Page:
If Everyone Has Something to Hide, Then It’s Not Surveillance that is the Problem

Alex Tabarrok at Marginal Revolution recently wrote a post called No One is Innocent:

“I broke the law yesterday and again today and I will probably break the law tomorrow. Don’t mistake me, I have done nothing wrong. I don’t even know what laws I have broken. Nevertheless, I am reasonably confident that I have broken some laws, rules, or regulations recently because its hard for anyone to live today without breaking the law. Doubt me? Have you ever thrown out some junk mail that came to your house but was addressed to someone else? That’s a violation of federal law punishable by up to 5 years in prison…

“One of the responses to the revelations about the mass spying on Americans by the NSA and other agencies is “I have nothing to hide. What me worry?” I tweeted in response “If you have nothing to hide, you live a boring life.” More fundamentally, the NSA spying machine has reduced the cost of evidence so that today our freedom–or our independence–is to a large extent at the discretion of those in control of the panopticon…”

All good points. Government surveillance now has the ability to find dirt on everyone. However, it is not necessarily surveillance that is the problem in this scenario. Rather, isn’t it bad laws that are at fault? If we are all by definition criminals, something is wrong with our legal structure. Surveillance just exposes what has always been a big problem. As we move into a world with less privacy, we are going to need fewer and more lenient laws, or else society will grind to a halt.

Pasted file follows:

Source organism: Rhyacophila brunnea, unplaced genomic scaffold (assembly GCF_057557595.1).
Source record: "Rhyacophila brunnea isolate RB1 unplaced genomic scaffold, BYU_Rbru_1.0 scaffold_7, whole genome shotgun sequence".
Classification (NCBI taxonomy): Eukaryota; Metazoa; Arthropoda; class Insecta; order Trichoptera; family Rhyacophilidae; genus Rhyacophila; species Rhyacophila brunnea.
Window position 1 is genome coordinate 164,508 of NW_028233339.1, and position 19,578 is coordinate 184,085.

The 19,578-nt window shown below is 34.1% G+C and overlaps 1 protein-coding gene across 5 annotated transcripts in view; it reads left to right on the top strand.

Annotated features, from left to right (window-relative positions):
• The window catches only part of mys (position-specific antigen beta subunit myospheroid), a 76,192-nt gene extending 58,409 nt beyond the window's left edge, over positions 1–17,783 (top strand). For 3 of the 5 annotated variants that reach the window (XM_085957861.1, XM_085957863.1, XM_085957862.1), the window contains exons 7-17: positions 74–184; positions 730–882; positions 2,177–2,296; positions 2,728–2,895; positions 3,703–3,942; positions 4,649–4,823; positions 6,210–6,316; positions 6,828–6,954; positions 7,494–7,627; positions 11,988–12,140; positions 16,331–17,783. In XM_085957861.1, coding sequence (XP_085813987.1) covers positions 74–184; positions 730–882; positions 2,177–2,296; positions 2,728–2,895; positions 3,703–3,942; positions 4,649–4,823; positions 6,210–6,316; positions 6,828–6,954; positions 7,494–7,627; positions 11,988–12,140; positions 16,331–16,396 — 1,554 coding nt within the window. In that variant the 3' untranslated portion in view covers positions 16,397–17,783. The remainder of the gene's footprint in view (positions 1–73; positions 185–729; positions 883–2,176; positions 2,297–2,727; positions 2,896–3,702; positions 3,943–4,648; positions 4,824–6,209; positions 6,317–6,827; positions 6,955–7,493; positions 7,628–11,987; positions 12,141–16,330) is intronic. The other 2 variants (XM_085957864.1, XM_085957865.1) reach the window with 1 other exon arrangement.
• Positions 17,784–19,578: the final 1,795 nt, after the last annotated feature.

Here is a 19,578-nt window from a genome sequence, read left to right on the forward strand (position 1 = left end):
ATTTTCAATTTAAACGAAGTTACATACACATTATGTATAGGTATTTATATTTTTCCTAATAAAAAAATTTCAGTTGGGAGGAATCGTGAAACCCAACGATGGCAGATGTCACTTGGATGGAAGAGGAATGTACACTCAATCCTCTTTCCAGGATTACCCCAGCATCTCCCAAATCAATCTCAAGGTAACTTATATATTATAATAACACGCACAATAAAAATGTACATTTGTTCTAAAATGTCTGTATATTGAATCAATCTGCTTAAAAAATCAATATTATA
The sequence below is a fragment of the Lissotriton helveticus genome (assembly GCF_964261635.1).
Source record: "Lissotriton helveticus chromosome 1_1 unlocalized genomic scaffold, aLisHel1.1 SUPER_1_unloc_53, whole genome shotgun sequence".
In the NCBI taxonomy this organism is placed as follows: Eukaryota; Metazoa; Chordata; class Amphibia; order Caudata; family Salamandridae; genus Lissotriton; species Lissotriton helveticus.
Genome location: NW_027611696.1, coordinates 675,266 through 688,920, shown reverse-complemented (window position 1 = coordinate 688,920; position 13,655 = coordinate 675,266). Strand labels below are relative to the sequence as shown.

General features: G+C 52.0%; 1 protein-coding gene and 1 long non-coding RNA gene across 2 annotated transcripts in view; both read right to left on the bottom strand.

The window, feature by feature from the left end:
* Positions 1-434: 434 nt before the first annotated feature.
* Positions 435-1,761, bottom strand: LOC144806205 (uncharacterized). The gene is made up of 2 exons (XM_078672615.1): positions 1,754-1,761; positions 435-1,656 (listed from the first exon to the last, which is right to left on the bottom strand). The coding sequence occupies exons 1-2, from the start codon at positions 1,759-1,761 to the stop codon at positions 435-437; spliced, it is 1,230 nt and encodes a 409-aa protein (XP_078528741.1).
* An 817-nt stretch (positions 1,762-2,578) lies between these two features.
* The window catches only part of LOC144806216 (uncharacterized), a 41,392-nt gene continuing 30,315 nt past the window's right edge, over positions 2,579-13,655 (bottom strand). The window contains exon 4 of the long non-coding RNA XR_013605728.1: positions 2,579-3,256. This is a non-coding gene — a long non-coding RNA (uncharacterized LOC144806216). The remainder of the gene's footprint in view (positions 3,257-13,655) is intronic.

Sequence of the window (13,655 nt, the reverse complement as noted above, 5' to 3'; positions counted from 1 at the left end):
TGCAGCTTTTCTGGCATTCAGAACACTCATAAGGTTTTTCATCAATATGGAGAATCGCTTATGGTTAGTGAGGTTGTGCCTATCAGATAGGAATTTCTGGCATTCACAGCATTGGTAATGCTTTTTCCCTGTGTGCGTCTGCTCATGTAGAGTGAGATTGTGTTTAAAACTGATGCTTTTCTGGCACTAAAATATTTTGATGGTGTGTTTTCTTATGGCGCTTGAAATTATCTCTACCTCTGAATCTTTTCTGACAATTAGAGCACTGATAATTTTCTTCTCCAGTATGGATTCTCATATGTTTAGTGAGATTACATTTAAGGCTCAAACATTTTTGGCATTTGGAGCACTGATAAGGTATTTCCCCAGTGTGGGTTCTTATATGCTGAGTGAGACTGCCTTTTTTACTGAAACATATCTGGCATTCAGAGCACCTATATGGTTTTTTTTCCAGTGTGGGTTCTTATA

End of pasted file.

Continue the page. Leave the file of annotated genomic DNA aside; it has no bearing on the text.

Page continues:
Imagine every person who used illegal drugs, broke a traffic rule, or violated copyright was immediately caught and punished. I’m guessing that in a matter of days at least half the American public would end up on the wrong side of the law. That’s because these laws are poorly designed. They always have been.

The same principle holds true when talking about cultural norms. If surveillance technologies are used to out a closeted homosexual against his will, then what is to blame? Is it the surveillance technologies? Or is it the screwed up culture that demonizes gays and forces them to hide in the first place?

I believe that more than anything else, a society with less privacy is going to have to become more relaxed. Most likely we’ll end up more tolerant of drug use, atypical sexual behavior, and minor rules infractions. And in many ways that might be a very good thing.

2 thoughts on “If Everyone Has Something to Hide, Then It’s Not Surveillance that is the Problem

  1. Yeah, I totally agree. We’re going to have to radically decrease the number of stupid things that are illegal but shouldn’t be (that’s a good idea anyway, considering the absurdly high percentage of people that are in prison in the US), and we’re also going to have to create a more tolerant society in general.

  2. Here in the Dominican Republic, they have all those same stupid laws, but they just severely under-fund the police and the jail system. So incarceration capacity is limited and only the worst offenses are prosecuted. Maybe limiting prosecution supply can work (not that it works all that well for the D.R.!)